Experience trumps youth on IndyCar’s opening weekend with aero kits

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It took a Twitter exchange from three-time Champ Car series runner-up Bruno Junqueira to me on Saturday evening to realize something interesting about the qualifying results from the opening qualifying session of the Verizon IndyCar Series season, and the first with new manufacturer aero kits.

It was a day – and a weekend – where experience reigned.

Each of Saturday’s top nine qualifiers are 30 years old or older, and all but one made their debuts in IndyCar or Champ Car at least eight years ago.

The veteran movement continued on race day, too, with each of the top seven in the 30-plus club before we came to Jack Hawksworth, just 23, in eighth.

The order on Saturday was: Will Power (34, debuted 2005), Simon Pagenaud (30, 2007), Helio Castroneves (39, 1998), Juan Pablo Montoya (39, 1999), Takuma Sato (38, 2010 in IndyCar, 2002 in Formula 1), Sebastien Bourdais (36, 2003), Tony Kanaan (40, 1998), Ryan Hunter-Reay (34, 2003) and Scott Dixon (34, 2001). Josef Newgarden, the 24-year-old fourth year driver, was best of the “young guns” in 10th.

Sunday’s finish saw Montoya lead Power, Kanaan, Castroneves, Pagenaud, Bourdais and Hunter-Reay before Hawksworth, Luca Filippi, and Marco Andretti, all under 30, completed the top 10. Andretti’s a veteran, but is only 28 in this, his 10th full-time season.

Combined, the top nine in qualifying had an average age of 36, and on race day, the top seven averaged out to the exact same number.

The one commonality between all of those leading runners? At some point, early in their careers, they spent time developing a new IndyCar year-on-year, or adjusting to a new car the following year.

For Power, Bourdais, Hunter-Reay and Pagenaud, who all entered in the waning years of Champ Car, they transitioned from either the old Reynard or Lola chassis into the Panoz DP01 for Champ Car’s last full season in 2007. Bourdais and Pagenaud have also extrapolated beyond the boundaries of IndyCar, carving out successful sports car careers in their intervening years when they weren’t on the IndyCar grid.

Meanwhile the “old guard” of Kanaan, Montoya, Castroneves and Dixon all adapted to a new car every year when they began their careers in what was then the CART championship. Sato did the same for his F1 career, where he was active from 2002 through 2008.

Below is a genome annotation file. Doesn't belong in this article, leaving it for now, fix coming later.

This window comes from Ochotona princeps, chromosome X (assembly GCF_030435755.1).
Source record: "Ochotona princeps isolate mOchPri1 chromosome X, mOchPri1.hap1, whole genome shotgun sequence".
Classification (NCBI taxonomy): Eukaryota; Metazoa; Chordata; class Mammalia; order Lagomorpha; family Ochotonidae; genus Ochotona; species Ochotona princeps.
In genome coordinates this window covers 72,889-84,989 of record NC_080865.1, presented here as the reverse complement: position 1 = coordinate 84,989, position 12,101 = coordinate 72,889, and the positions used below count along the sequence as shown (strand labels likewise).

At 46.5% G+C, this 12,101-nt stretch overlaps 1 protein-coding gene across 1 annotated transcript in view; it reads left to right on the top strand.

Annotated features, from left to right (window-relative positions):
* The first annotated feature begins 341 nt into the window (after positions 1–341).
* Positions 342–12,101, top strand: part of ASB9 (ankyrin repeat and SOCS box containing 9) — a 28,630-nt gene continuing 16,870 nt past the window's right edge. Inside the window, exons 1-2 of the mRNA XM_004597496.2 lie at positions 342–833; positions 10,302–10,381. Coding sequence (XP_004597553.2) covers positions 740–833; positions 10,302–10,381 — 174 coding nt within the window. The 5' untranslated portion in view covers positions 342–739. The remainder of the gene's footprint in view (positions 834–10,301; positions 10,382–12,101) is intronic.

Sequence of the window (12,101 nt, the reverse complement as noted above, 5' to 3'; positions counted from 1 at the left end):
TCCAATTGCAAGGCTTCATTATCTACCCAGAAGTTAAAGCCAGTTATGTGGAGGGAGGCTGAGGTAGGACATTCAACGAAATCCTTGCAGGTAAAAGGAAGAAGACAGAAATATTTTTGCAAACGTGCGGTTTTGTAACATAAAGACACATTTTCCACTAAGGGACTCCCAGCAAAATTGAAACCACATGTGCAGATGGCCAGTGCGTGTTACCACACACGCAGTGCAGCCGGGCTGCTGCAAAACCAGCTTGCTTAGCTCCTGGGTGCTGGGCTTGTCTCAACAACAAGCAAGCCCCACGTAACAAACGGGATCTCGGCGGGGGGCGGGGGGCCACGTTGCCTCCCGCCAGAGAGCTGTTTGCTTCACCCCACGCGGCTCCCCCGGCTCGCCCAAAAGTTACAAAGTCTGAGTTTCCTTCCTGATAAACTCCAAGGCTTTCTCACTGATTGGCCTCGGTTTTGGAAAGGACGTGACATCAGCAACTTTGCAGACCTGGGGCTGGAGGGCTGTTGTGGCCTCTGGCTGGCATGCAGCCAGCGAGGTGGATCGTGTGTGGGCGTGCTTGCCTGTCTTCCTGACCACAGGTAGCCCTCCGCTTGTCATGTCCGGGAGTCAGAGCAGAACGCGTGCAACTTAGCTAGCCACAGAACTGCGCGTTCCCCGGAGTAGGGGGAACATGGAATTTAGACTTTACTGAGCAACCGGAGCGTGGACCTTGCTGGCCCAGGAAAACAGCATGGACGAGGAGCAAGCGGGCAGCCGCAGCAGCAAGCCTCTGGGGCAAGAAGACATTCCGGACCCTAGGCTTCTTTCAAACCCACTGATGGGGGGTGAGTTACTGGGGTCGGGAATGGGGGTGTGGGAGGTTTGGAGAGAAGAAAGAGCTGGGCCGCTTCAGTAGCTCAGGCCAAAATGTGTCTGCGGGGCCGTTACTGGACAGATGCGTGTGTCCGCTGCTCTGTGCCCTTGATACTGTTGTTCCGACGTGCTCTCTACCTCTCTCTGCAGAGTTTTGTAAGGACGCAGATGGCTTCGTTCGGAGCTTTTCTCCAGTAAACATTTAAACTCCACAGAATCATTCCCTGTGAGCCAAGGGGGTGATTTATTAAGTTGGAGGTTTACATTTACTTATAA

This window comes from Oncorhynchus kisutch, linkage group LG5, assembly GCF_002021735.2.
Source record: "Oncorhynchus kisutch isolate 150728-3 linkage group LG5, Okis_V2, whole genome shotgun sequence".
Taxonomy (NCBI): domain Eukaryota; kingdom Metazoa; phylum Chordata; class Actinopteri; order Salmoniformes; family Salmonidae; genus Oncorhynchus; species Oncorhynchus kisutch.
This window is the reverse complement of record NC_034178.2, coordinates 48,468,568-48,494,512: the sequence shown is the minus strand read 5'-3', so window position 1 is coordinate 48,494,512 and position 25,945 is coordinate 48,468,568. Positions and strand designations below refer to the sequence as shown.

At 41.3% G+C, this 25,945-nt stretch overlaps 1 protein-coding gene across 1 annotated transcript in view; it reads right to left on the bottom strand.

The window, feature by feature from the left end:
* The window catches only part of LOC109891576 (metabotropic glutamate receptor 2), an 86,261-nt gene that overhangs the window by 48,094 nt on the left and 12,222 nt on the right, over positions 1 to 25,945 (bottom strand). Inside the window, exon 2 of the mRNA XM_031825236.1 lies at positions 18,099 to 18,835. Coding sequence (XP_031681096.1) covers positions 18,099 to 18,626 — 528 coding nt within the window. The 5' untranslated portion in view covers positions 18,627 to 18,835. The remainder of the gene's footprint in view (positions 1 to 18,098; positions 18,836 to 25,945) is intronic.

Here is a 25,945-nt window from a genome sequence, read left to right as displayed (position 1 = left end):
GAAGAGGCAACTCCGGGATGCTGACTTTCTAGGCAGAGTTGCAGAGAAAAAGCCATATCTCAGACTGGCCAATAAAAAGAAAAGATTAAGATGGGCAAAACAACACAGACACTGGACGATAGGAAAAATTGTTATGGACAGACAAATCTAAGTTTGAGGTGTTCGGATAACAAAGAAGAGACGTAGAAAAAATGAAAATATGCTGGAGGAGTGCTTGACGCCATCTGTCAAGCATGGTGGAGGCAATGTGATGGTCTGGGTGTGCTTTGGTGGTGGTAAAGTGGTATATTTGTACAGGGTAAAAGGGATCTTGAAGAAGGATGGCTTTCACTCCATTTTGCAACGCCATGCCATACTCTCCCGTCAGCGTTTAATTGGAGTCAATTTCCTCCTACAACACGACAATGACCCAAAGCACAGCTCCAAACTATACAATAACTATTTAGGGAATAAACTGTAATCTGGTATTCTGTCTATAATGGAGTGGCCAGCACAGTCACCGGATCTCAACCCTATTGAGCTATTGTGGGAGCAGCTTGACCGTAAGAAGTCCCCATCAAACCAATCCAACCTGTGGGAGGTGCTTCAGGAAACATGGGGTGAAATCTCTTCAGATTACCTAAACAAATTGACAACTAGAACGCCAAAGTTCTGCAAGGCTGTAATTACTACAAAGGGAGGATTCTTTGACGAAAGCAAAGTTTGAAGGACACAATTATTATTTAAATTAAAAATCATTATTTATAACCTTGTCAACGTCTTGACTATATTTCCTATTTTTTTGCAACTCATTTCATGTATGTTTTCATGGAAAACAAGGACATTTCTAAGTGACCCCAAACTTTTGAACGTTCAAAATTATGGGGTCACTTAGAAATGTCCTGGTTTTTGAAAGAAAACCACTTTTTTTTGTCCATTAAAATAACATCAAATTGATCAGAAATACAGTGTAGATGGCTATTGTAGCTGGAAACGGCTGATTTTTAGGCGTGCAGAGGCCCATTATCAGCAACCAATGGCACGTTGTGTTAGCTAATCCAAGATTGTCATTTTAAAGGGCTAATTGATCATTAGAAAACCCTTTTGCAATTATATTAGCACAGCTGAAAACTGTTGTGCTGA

This isn’t necessarily a situation where correlation equals causation, but it is certainly interesting to note the dominance of the veteran hands in the first weekend of IndyCar’s new era of manufacturer aero kits – which marks the biggest change both visually and in terms of technical development in the series in more than a decade.

While the new base Dallara DW12 chassis was introduced in 2012, it was more or less the same for everyone in terms of adapting. Rookies have done well in certain spots, and drivers like Hawksworth and Tristan Vautier particularly impressed in their debut weekends the last couple years.

The younger drivers made most of the mistakes this weekend. Perhaps it was first weekend jitters or driving to make a good first impression that led to all the incidents during the race.

I’d put the weekend down to the first step of a learning process for the younger generation of drivers, and I’d expect them to improve and develop as the year goes on.

In the meantime, it will be interesting to see whether the veterans continue to rule the roost as the first season with the new aero kits rolls onto NOLA Motorsports Park in two weeks.

Ken Roczen signs with HEP Progressive Ecstar Suzuki for 2023

Roczen Progressive Ecstar Suzuki
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ANAHEIM, California – Ken Roczen will make the move from HRC Honda to H.E.P. Motorsports with the Progressive Ecstar Suzuki team, ending a long and eventful offseason that saw his split from his longstanding team after he committed to running World Supercross (WSX).

“H.E.P. Motorsports is thrilled to announce that the team has signed Ken Roczen as its premier rider for the 2023 season,” the team announced on Instagram. “Former AMA Motocross champion Roczen will be aboard a Suzuki RM-Z450. Roczen, who won his most recent championship on a Suzuki, will be reunited with the brand and bring his exciting style, determination, and grit back to the RM Army.

“Ken Roczen will compete in the upcoming 2023 Supercross and Motocross Championship series which is set to start on January 7 at Anaheim Stadium in Southern California.”

For Roczen, it is a return to the bike of his youth and on which he had some of his greatest professional success.

“This thing has been going on for weeks and weeks and weeks in the making, but there was so much uncertainty,” Roczen told NBC Sports during Monster Energy Supercross Media Sessions. “It was a very unique situation. I just finally signed two nights ago, so it’s really only legit once the ink hits the paper. It’s been in the works for a long time, but there were just a lot of questions and a lot of input from a lot of other teams too.

“Good things take time, and I’m okay with that. I grew up riding Suzuki. Ot’s like a homecoming. It’s a special feeling”

Roczen won the 2016 Lucas Oil Pro Motocross Championship on a Suzuki before making the move to Honda. That year he won nine of 12 Nationals and finished no worse than second as he easily outpaced Eli Tomac by 86 points. He finished third in his next Pro Motocross outing in 2018 after sitting out the outdoor season in 2017.

“I am beyond excited to reconnect with Suzuki for the 3rd time in my career. We’ve had a lot of success in the past and I’m looking forward to seeing what we can accomplish together in our future.” Roczen said in the Instagram post.